Wednesday, 24 August 2011

Germany & France Announce Plans to Buy Peripheral Europe

By Hemingford Grey

Brussels | Wednesday, 24 August 2011, 9 30 GMT

This evening in Brussels, Chancellor Angela Merkel & President Nicolas Sarkozy announced plans to resolve the eurozone crisis which has dogged markets for nearly two years. In a bold move Germany and France announced that they would purchase Greece, Portugal and Ireland. It is thought that the sums are likely to be in the order of €1 for each country.

Chancellor Merkel & Presisent Sarkozy at a press conference in Brussels this evening

"We believe this will draw a line under the instability that has shaken the Euro and will put the European continent back on the footing it needs to grow and create prosperity" said Chancellor Merkel in a pre-prepared statement.

President Sarkozy said he was delighted that Germany and France had come up with a plan that finally made sense. In an off the cuff conversation with a French journalist, President Sarkozy is quoted as saying: "Angela and I were banging our head off the wall. What are we going to do? Greece is a blackhole. The more money you put into the place the the worse it gets. The only thing they seem to be good at in that country is burning things down. As Angela says 'you can't export that'. We all knew the approached lacked sense. Then suddenly an adviser from the European Commission suggested that perhaps it would be easier simply to the buy the countries rather than lending them more money. At least in that scenario you might have some upside. We all looked at each other and then we broke out the champagne and foie gras."

Pierre De Roquefort, a seasoned European Commission legislator, is credited with the move: "I actually had a hand in drafting the Lisbon Treaty. Even I did not spend the time reading the whole thing. Luckily someone mentioned they had dropped the best part of a procedure into the amended treaties providing that if there was a national insolvency one of the other members could offer monetary assistance in return for the assumption of the nation's sovereignty. This suddenly came to me in the meeting with the Chancellor and Sarkozy ..."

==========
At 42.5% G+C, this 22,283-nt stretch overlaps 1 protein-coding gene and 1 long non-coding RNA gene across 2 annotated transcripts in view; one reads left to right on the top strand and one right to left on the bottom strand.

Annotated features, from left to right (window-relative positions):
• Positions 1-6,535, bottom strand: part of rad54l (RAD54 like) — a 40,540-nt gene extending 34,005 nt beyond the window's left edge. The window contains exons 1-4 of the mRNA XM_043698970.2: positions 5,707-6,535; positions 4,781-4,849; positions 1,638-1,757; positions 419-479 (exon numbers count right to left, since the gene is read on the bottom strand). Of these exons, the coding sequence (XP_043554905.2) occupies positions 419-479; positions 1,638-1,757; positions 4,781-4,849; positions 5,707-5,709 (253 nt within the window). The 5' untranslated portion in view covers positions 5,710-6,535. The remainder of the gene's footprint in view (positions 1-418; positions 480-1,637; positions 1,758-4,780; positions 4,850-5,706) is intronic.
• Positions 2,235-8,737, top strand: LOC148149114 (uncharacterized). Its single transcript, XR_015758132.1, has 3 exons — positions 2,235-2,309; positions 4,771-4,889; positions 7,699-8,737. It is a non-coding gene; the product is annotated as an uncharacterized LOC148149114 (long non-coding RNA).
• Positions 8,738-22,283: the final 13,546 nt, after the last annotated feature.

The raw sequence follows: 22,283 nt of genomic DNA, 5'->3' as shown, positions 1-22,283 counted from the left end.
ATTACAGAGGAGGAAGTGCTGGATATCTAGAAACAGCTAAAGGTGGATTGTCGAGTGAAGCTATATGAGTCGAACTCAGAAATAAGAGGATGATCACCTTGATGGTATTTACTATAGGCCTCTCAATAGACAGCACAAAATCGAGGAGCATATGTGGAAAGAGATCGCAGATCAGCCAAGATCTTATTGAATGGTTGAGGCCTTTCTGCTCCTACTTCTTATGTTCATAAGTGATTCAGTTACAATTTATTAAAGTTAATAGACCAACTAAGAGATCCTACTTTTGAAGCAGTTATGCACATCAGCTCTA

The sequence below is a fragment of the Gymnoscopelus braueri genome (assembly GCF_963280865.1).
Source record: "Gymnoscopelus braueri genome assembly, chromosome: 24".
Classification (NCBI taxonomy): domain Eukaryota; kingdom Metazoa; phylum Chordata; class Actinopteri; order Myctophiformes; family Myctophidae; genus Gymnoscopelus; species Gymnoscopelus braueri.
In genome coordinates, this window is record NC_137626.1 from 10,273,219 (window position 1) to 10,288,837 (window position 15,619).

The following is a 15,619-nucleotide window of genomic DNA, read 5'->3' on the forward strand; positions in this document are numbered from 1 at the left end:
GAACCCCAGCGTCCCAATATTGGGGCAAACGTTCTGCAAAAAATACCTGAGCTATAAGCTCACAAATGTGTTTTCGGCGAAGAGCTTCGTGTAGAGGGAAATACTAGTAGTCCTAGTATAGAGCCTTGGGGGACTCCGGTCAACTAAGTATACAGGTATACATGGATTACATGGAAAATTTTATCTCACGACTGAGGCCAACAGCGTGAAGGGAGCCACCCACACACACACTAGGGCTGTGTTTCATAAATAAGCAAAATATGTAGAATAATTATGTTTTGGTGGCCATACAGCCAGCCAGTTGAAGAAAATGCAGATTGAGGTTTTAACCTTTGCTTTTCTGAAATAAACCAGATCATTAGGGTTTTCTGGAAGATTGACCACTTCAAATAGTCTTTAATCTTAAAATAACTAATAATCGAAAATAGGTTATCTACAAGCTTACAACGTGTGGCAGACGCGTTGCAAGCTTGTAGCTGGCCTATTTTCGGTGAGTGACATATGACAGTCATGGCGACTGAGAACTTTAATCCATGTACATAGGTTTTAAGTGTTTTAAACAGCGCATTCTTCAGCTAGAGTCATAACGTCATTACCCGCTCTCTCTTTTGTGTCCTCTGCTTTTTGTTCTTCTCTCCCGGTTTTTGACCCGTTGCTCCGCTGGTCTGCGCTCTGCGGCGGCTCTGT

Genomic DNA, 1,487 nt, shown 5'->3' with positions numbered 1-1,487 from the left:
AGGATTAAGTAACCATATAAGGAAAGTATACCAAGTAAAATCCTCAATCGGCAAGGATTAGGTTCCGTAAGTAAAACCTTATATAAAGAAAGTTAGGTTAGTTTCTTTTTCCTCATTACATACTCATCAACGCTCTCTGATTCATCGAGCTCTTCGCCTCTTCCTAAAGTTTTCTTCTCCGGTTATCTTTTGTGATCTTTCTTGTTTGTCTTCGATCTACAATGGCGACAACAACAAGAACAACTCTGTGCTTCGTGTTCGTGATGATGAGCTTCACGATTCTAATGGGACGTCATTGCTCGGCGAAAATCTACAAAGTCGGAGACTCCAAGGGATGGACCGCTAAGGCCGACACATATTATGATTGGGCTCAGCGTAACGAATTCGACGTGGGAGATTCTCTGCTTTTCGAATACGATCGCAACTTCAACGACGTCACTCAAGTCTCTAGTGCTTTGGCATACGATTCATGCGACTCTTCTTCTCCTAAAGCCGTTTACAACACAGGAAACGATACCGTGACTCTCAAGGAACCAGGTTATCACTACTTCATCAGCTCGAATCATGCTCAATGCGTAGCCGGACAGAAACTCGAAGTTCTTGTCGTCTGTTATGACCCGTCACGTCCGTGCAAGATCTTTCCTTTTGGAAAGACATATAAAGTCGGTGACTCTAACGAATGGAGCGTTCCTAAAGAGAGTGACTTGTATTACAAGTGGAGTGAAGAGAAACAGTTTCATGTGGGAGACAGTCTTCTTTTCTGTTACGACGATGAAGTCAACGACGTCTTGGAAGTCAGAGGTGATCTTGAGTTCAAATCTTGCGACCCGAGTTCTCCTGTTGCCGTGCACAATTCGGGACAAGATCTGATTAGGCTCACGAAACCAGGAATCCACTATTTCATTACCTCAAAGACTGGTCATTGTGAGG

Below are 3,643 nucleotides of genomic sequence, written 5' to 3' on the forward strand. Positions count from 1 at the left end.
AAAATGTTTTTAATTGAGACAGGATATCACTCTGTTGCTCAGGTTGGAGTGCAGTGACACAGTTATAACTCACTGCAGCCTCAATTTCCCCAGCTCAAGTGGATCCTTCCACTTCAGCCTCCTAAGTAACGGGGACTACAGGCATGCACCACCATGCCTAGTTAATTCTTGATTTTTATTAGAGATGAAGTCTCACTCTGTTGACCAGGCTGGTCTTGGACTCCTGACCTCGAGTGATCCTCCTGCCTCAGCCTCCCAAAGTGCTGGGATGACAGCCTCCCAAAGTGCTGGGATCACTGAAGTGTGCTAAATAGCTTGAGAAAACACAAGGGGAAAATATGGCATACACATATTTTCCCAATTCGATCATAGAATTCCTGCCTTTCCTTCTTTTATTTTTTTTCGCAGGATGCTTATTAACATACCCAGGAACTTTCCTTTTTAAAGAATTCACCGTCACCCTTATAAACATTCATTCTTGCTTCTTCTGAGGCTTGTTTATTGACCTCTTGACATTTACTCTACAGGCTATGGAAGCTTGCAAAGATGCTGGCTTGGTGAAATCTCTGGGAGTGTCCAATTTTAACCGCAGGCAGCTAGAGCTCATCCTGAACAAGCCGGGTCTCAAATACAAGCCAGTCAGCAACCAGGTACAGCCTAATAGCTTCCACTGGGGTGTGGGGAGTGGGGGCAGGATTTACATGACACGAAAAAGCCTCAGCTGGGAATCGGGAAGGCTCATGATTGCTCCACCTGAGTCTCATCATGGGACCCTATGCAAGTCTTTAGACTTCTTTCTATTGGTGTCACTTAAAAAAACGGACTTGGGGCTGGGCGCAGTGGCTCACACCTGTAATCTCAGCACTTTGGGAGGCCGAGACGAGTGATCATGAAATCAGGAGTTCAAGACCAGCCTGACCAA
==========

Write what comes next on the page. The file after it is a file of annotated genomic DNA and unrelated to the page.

The reception of the news has been mixed in Greece, Portugal and Ireland. "I suppose deep down we all knew this day was coming" said Prime Minister Enda Kenny in Dublin. "I suppose we really just ran out of road. I know whenever there is a takeover there tends to be redundancies. I just hope the new management work with us to preserve as many jobs as possible."

No one was available for comment in Athens. It is understood that the majority of the population are busy removing anything that is not nailed down before the handover.

Rick Engels, M&A Director at Goldman Sachs in London, indicated that this presented an opportunity for Spain and Italy. "Everyone knows Ireland, Portugal and Greece are insolvent and that is why they fetched the price they did. I think with Italy and Spain there is an opportunity for them to spruce themselves up for a sale. I think we could definitely spin off some non core functions and make their accounting look a bit better. If we could get China interested, we might have an auction. Italy and Spain, could go for big money."

Chancellor Merkel when asked what the new merged entity would look like said: "France and Germany, we have not always seen eye to eye and even when we have seen eye to eye, we were looking through the wrong set of eyes. This, however, we agree on as being the only sensible solution. Peripheral Europe cannot operate effectively in today's markets. We can teach them how to work and France can go back to being effective at being rude to tourists."

When asked if there would be any big changes in the offing, Chancellor Merkel responded "Well I think we always knew the EU flag had something missing at the centre between those stars. I have talked to President Sarkozy and I think they are quite happy to put an eagle in there."

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